Lincoln’s Inn

Lincoln’s Inn, Camden/Westminster

A legal quarter and its neighbouring square, which is the largest in central London, situated south-east of Holborn station

Hidden London: Lincoln's Inn Old Square by Tony Hisgett

The land belonged to Dominican priors who subse­quently decamped to Black­friars, whereupon the Earl of Lincoln built a house here. The earl bequeathed his home to a college of lawyers, who moved in sometime in the 14th century. The earliest buildings have not survived but the complex that evolved on the site has elements from every century since the 15th, including the Old Hall of 1492 and a chapel rebuilt in 1623.

Visitors may walk around the precincts of Lincoln’s Inn between 7am and 7pm on weekdays and the chapel is open from 9am to 5pm, also on weekdays. Pre-booked guided tours of the Inn’s buildings are available for groups of 10–32 people from Monday to Friday.

Property developer William Newton acquired the twelve acres of Lincoln’s Inn Fields in two stages, in 1629 and 1638, and began to erect houses on each side except the east, which backed onto the buildings of the inn. It is said that Newton employed Inigo Jones as the scheme’s architect but this is doubted by some. The only survivor from Newton’s project is Lindsey House, home of the Earl of Lindsey in the early 18th century.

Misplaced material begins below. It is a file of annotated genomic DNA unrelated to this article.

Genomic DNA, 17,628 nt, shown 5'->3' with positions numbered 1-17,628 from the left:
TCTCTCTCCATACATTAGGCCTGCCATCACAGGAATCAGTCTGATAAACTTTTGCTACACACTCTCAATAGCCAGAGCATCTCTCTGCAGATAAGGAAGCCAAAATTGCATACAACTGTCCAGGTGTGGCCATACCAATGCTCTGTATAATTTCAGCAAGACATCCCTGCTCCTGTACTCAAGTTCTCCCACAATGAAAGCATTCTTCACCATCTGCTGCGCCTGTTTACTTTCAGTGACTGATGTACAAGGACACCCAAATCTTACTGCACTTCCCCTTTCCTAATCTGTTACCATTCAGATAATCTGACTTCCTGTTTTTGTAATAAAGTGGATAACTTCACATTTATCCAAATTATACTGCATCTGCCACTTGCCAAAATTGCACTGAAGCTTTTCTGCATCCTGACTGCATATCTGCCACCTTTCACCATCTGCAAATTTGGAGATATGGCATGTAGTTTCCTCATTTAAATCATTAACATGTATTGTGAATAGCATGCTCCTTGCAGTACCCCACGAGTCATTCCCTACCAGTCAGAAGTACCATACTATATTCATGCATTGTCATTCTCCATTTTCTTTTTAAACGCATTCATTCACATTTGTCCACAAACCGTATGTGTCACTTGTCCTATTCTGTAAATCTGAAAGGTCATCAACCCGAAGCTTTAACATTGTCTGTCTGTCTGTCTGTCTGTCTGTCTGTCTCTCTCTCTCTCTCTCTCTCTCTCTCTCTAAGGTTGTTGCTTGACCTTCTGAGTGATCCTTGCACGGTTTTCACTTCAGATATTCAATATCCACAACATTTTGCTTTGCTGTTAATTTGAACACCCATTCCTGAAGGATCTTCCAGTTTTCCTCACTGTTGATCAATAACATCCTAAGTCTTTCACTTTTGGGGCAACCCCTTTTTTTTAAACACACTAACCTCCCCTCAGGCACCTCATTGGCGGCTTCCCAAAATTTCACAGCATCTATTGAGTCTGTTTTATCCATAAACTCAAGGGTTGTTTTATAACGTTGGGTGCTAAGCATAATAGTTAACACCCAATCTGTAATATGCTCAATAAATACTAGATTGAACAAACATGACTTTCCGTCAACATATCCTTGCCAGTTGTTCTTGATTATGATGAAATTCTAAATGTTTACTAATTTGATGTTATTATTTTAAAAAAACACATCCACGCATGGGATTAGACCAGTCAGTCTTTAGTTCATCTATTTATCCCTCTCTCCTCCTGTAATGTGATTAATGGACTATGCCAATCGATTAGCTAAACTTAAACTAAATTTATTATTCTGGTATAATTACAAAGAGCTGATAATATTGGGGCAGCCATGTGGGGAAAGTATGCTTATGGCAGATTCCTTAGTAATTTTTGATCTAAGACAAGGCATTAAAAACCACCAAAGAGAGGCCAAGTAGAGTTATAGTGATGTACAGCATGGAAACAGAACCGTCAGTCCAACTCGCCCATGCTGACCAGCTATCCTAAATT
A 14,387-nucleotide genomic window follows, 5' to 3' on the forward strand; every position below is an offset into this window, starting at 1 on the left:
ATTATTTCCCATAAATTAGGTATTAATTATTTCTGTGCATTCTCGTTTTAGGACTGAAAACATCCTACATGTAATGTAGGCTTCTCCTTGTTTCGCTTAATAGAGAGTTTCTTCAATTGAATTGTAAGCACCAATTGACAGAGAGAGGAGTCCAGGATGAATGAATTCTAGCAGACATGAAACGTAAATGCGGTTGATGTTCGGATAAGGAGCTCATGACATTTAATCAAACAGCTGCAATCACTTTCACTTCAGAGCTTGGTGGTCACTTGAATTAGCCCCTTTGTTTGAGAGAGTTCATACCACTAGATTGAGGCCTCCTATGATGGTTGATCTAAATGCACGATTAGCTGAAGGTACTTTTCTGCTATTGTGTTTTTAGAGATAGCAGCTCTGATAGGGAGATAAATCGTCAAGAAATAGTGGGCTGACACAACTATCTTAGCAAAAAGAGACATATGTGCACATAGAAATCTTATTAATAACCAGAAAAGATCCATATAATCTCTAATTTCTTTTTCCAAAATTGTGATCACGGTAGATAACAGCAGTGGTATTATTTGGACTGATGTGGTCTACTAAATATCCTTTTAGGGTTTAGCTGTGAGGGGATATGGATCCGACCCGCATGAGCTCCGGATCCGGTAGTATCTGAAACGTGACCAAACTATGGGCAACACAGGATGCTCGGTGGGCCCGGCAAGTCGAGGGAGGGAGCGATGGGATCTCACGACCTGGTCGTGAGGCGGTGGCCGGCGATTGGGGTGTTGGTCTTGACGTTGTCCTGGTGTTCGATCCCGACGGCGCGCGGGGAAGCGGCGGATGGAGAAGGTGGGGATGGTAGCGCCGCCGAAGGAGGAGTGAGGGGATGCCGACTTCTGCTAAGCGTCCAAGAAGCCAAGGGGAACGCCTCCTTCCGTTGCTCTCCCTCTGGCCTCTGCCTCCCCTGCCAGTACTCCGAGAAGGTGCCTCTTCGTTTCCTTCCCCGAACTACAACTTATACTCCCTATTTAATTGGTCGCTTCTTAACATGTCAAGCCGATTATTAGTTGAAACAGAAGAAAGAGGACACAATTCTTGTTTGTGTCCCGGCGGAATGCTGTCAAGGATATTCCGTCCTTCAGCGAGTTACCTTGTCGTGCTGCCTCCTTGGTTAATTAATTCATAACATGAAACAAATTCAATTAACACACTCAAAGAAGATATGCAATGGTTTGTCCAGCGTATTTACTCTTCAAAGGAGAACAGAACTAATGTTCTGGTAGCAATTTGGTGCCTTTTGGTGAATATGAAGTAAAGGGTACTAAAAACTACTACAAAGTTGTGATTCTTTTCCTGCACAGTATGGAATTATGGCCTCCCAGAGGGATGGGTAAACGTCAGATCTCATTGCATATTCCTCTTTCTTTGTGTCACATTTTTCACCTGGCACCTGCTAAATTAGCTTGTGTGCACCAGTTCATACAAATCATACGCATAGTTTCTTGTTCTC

Lincoln’s Inn library

Much of the square was inap­pro­pri­ately rede­vel­oped in the 19th century but more recent neo-Georgian replace­ments have attempted to match the earlier scale.

Sir John Soane bought No.12 Lincoln’s Inn Fields in 1792 and subse­quently acquired numbers 13 and 14, and had rebuilt them all by 1824. Soane was the architect of the Bank of England, Dulwich Picture Gallery and three London churches, and he created an ‘academy of archi­tec­ture’ within his home, which he left to the nation on his death. The resulting museum is a treasure house – or rather three inter­con­nected houses – of art and artefacts, including Hogarth’s Rake’s Progress, preserved in an inti­mately domestic context.

Of the square’s other buildings the most notable is the head­quar­ters of the Royal College of Surgeons, designed by Sir Charles Barry in 1835, which incor­po­rates the Hunterian Museum. In nearby Portsmouth Street is the Old Curiosity Shop, erro­neously claimed to have been the inspi­ra­tion for Dickens’ creation but looking very authentic all the same. Populated by strolling barris­ters on weekdays, Lincoln’s Inn Fields until recently provided a dormitory for London’s homeless after dark. Many have now been displaced to surrounding street doorways.

The actress and royal mistress Nell Gwynne lived in Lincoln’s Inn Fields and her son, the Duke of St Albans, was born in her lodgings there.

Anthony Trollope, who spent time in his father’s chambers in Lincoln’s Inn, wrote of it that “we know of no place in London more conducive to suicide.”

The inn was the first London home of Eric Gill, who has been called “perhaps the finest English artist-craftsman of the 20th century.”

Postal district: WC2
Further reading: William Holden Spilsbury, Lincoln’s Inn, BiblioBazaar, 2009 (reprint)
Website: The Honourable Society of Lincoln’s Inn
* The photograph of Lincoln’s Inn Old Square at the top of this article is copyright Tony Hisgett, made available under the Attribution 2.0 Generic licence at Flickr. Any subsequent reuse is freely permitted under the terms of that licence.